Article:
Dwelling on injustices, bad behaviour and modern day dilemmas.

Shelley Bridgeman: Do pointless dental x-rays annoy you?

Dental x-rays aren't always necessary.Photo / Thinkstock
Dental x-rays aren't always necessary.Photo / Thinkstock

My Auckland dentist emailed through my dental records so a Hawke's Bay dentist could perform emergency root canal on a crowned tooth. My patient file was peppered with instances of my refusing x-rays. Evidently this occurred in July 2000, August 2001, September 2006, November 2010 and December 2011. Once it was recorded in capital letters and once they wrote "still didn't want x-rays"; the disapproval was thinly disguised. Reading between the lines, I was a difficult patient.

Each time I visited the dentist for a check-up, and usually before I'd even made it to the dentist's room, they'd casually ask me if I'd like x-rays. "No, thanks," I'd reply cheerfully as if they'd offered tea or coffee or some other kind of hospitality. Once my reply was countered with: "But we've got a brand new x-ray machine" - to which I responded: "Cool." Surely they didn't imagine I'd say: "Oh, well, in that case then, yes. A little dose of radiation does sound tempting. Count me in."

I must have given the impression of being some hippy-ish advocate of natural therapies, suspicious of modern medicine, but in fact I was just surprised that an x-ray had taken on the guise of a routine process rather than something to be harnessed as a tool for assessing problems. I happily had an x-ray in 2009 when I was experiencing some serious teeth problems. But when exactly did x-rays become gratuitous, something to be performed on a whim?

A US doctor interviewed for Yearly dental X-rays raise brain tumor risk, study finds echoed my general attitude: "For folks experiencing severe tooth pain or other dental symptoms, an X-ray's benefits may outweigh the risks, he said. If a person is not having symptoms, he doesn't think the X-rays are necessary."

Last month I took my nine-year-old for a routine check-up with her paediatric dentist and I requested that no x-rays be taken this visit. To my surprise I was asked to sign a consent form. That's right. X-rays have become so normalised that I had to consent to her not having any. I'd have thought it should be the other way around. Lucky I mentioned it up front.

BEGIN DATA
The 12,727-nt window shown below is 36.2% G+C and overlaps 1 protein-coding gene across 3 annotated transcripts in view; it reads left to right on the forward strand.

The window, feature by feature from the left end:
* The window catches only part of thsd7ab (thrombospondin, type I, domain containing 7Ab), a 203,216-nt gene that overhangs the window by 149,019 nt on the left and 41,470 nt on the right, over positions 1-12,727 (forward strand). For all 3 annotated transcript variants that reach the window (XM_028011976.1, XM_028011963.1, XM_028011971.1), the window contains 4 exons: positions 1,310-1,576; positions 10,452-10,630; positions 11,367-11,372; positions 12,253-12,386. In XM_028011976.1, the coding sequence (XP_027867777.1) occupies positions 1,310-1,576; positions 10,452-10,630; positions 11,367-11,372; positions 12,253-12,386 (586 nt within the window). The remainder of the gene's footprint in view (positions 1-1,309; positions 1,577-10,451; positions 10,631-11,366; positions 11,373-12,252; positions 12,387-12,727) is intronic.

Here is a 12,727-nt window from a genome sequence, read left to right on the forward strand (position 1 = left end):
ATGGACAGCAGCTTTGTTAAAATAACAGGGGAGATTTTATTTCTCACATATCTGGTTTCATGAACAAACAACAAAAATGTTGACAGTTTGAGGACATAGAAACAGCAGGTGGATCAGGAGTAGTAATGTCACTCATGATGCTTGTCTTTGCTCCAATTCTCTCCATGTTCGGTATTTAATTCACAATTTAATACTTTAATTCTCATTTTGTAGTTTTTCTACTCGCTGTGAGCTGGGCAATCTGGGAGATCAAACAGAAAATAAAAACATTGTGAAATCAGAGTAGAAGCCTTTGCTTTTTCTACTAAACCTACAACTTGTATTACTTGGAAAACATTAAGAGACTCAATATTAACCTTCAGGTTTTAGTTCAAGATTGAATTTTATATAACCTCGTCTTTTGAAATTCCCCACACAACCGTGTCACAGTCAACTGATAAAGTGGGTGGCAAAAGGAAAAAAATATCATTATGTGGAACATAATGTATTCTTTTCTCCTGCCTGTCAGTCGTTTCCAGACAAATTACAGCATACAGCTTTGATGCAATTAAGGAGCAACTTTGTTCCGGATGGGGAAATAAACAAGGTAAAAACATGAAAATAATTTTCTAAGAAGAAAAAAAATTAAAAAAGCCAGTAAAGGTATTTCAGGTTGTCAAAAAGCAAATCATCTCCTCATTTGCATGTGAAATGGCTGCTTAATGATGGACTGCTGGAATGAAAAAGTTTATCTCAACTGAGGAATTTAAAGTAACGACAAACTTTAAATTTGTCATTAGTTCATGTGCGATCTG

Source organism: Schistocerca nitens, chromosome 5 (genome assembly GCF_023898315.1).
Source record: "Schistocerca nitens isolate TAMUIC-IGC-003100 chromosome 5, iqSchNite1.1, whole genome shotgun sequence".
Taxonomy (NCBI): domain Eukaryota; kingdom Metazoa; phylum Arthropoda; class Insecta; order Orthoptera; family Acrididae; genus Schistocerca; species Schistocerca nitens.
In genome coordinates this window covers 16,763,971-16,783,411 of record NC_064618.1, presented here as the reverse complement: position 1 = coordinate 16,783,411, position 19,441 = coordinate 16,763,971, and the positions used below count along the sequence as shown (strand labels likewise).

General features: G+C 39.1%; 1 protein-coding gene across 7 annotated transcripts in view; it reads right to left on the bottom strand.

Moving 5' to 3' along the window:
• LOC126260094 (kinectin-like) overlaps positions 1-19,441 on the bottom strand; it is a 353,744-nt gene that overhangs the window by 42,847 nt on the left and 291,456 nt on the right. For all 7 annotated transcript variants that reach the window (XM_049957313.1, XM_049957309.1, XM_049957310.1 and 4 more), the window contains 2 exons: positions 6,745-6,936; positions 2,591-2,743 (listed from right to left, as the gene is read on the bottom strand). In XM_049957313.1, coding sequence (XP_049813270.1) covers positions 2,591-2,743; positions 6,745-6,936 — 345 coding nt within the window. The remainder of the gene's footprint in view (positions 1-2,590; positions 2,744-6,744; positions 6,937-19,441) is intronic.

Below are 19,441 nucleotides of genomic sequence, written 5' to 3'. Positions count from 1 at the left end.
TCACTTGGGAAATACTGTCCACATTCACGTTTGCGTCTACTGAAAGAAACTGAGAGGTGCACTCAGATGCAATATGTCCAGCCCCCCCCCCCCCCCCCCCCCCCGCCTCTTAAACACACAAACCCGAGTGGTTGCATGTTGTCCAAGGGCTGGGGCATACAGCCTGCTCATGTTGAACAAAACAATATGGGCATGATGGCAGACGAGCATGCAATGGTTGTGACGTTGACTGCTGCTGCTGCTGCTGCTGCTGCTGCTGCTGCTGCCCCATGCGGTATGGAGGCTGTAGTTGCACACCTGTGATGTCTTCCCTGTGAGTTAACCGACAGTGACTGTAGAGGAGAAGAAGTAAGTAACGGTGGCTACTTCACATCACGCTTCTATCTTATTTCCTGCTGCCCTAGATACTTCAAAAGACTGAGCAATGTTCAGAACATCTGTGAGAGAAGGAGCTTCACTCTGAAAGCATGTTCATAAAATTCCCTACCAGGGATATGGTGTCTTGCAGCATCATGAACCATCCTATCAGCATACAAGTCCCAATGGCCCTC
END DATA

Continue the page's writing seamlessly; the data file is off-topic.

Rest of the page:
The Washington Post reported on a study that found "people with meningioma [a common form of brain tumour] were more than twice as likely as people without the brain tumor to have had a bitewing X-ray sometime in their life. For a bitewing X-ray, the patient holds the film in place by biting down on a tab." The article went on to say that the study was based on x-rays performed in the 1960s which "delivered higher doses of radiation than today's do" and also noted that the American Dental Association recommends dental x-rays are limited to about every one to two years for children and two to three years for adults.

The significance of the study was downplayed locally too. "[E]xperts note that advances in x-ray equipment, regulations and the low actual incidence of the disease mean that people should not be worried about the health risks," says the Wellington-based Science Media Centre.

Even so, I'll be proceeding with my usual caution by authorising dental x-rays only if indicated. And if my dentist plans to offer me an optional extra unconnected with clear and present dental concerns it had better be in the form of a decaf skinny mocha.

What are your thoughts on dental x-rays? Does your dentist offer them even if there's no pressing issue? Do you have them willy-nilly or do you try to adopt a more measured approach?

Get the news delivered straight to your inbox

Receive the day’s news, sport and entertainment in our daily email newsletter

Dwelling on injustices, bad behaviour and modern day dilemmas.

Shelley Bridgeman is a truck-driving, supermarket-going, horse-riding mother-of-one who is still married to her first husband. As a Herald online blogger, she specialises in First World Problems and delves fearlessly into the minutiae of daily life. Twice a week, she shares her perspective on a pressing current issue and invites readers to add their ten cents’ worth to the debate.

Read more by Shelley Bridgeman

Have your say

1200 characters left

By and large our readers' comments are respectful and courteous. We're sure you'll fit in well.
View commenting guidelines.

Sort by
  • Oldest

© Copyright 2017, NZME. Publishing Limited

Assembled by: (static) on production apcf03 at 28 May 2017 21:14:21 Processing Time: 497ms